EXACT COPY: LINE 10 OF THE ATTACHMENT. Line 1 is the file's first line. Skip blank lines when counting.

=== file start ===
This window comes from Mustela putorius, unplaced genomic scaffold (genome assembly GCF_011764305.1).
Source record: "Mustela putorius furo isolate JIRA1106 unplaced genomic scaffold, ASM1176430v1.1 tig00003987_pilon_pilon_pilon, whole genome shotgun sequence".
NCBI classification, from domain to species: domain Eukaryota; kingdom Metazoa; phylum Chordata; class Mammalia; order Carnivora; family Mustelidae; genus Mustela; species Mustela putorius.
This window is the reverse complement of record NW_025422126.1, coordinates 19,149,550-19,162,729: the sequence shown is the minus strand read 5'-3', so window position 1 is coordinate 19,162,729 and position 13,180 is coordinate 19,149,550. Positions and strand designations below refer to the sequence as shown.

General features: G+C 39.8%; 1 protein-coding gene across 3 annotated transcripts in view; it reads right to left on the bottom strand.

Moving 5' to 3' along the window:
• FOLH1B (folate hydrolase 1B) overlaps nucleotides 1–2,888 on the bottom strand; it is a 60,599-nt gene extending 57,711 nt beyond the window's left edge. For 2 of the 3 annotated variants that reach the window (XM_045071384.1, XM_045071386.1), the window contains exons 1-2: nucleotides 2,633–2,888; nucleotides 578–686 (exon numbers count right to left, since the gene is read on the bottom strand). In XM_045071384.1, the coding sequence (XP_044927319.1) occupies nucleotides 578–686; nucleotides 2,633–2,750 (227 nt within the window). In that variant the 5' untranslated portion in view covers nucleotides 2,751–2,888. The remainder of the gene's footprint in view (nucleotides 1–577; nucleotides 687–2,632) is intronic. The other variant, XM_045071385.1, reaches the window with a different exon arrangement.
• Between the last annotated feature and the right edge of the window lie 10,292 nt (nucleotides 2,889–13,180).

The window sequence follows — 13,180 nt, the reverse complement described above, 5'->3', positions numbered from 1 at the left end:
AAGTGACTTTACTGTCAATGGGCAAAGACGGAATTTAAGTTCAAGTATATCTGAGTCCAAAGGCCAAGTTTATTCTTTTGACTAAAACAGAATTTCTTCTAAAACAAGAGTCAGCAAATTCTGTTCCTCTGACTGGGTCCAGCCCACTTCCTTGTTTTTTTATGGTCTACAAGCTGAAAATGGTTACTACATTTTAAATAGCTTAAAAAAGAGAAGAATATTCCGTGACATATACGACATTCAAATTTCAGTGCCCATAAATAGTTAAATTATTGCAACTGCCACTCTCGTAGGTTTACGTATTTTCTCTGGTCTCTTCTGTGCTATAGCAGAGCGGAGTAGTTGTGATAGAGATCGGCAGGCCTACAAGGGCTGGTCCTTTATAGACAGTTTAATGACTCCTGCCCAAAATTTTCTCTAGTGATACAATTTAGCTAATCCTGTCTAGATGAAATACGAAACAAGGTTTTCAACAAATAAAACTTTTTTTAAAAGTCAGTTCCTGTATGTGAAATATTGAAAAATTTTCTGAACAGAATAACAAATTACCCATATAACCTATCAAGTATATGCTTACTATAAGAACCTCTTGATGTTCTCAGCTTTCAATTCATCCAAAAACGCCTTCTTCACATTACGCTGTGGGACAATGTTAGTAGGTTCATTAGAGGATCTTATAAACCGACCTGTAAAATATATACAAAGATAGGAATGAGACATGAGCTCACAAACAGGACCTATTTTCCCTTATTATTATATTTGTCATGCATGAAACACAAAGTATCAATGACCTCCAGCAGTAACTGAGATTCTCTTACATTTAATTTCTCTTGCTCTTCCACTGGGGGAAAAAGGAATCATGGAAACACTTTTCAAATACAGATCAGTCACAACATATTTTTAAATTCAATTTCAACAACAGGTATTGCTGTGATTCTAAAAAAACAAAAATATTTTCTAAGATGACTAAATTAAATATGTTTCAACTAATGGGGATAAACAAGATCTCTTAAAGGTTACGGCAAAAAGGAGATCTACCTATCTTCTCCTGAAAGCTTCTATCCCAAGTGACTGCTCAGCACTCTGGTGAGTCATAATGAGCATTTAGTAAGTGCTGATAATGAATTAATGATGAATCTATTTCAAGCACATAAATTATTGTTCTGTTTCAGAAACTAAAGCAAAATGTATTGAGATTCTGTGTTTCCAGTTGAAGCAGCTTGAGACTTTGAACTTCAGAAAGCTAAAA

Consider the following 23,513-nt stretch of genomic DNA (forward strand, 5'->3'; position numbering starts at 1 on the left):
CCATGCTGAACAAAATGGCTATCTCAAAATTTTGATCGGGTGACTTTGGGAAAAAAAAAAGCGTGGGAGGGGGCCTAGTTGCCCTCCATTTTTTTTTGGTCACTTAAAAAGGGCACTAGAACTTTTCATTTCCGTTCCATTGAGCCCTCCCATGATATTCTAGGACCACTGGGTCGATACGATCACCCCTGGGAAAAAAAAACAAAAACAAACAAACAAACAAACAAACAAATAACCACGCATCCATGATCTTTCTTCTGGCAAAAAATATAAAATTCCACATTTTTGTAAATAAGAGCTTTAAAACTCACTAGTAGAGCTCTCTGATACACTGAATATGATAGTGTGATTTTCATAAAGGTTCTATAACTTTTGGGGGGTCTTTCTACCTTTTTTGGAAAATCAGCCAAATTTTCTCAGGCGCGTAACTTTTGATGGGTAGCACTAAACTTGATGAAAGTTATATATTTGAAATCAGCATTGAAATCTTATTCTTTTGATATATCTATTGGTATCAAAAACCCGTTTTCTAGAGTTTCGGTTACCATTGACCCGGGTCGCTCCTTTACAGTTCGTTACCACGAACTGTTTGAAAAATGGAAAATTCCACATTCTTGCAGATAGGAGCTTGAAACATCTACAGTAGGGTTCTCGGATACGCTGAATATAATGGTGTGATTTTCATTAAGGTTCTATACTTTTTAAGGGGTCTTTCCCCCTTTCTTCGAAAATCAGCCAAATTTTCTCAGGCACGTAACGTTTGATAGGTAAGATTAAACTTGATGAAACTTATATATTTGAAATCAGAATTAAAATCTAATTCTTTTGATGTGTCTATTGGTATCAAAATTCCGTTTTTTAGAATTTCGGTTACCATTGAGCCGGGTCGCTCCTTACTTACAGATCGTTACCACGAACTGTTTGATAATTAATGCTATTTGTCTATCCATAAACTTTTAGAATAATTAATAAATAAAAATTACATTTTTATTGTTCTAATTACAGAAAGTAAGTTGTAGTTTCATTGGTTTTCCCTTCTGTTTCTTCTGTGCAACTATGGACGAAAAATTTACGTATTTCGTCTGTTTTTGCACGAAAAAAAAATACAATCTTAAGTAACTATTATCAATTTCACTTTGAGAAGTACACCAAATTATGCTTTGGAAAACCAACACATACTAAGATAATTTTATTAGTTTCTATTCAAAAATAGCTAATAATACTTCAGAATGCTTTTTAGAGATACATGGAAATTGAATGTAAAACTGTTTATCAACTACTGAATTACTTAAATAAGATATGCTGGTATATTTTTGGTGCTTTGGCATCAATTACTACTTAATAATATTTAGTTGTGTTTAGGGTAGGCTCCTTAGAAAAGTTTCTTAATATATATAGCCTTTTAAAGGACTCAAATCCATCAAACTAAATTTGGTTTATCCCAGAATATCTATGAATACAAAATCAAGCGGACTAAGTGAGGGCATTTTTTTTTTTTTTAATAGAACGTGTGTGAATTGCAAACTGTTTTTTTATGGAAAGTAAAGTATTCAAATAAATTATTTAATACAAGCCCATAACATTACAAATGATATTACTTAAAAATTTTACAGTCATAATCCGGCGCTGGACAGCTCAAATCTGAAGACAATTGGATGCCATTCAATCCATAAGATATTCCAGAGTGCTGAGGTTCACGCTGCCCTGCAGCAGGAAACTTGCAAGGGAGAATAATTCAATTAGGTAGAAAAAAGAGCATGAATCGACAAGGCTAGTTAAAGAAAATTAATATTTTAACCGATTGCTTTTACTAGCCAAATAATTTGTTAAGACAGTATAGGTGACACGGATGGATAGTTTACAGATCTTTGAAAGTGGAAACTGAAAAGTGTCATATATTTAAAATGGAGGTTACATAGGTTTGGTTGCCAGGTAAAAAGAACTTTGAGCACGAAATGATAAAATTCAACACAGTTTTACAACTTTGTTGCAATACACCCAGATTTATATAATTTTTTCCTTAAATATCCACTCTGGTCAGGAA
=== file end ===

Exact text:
AAGTGACTTTACTGTCAATGGGCAAAGACGGAATTTAAGTTCAAGTATATCTGAGTCCAAAGGCCAAGTTTATTCTTTTGACTAAAACAGAATTTCTTCTAAAACAAGAGTCAGCAAATTCTGTTCCTCTGACTGGGTCCAGCCCACTTCCTTGTTTTTTTATGGTCTACAAGCTGAAAATGGTTACTACATTTTAAATAGCTTAAAAAAGAGAAGAATATTCCGTGACATATACGACATTCAAATTTCAGTGCCCATAAATAGTTAAATTATTGCAACTGCCACTCTCGTAGGTTTACGTATTTTCTCTGGTCTCTTCTGTGCTATAGCAGAGCGGAGTAGTTGTGATAGAGATCGGCAGGCCTACAAGGGCTGGTCCTTTATAGACAGTTTAATGACTCCTGCCCAAAATTTTCTCTAGTGATACAATTTAGCTAATCCTGTCTAGATGAAATACGAAACAAGGTTTTCAACAAATAAAACTTTTTTTAAAAGTCAGTTCCTGTATGTGAAATATTGAAAAATTTTCTGAACAGAATAACAAATTACCCATATAACCTATCAAGTATATGCTTACTATAAGAACCTCTTGATGTTCTCAGCTTTCAATTCATCCAAAAACGCCTTCTTCACATTACGCTGTGGGACAATGTTAGTAGGTTCATTAGAGGATCTTATAAACCGACCTGTAAAATATATACAAAGATAGGAATGAGACATGAGCTCACAAACAGGACCTATTTTCCCTTATTATTATATTTGTCATGCATGAAACACAAAGTATCAATGACCTCCAGCAGTAACTGAGATTCTCTTACATTTAATTTCTCTTGCTCTTCCACTGGGGGAAAAAGGAATCATGGAAACACTTTTCAAATACAGATCAGTCACAACATATTTTTAAATTCAATTTCAACAACAGGTATTGCTGTGATTCTAAAAAAACAAAAATATTTTCTAAGATGACTAAATTAAATATGTTTCAACTAATGGGGATAAACAAGATCTCTTAAAGGTTACGGCAAAAAGGAGATCTACCTATCTTCTCCTGAAAGCTTCTATCCCAAGTGACTGCTCAGCACTCTGGTGAGTCATAATGAGCATTTAGTAAGTGCTGATAATGAATTAATGATGAATCTATTTCAAGCACATAAATTATTGTTCTGTTTCAGAAACTAAAGCAAAATGTATTGAGATTCTGTGTTTCCAGTTGAAGCAGCTTGAGACTTTGAACTTCAGAAAGCTAAAA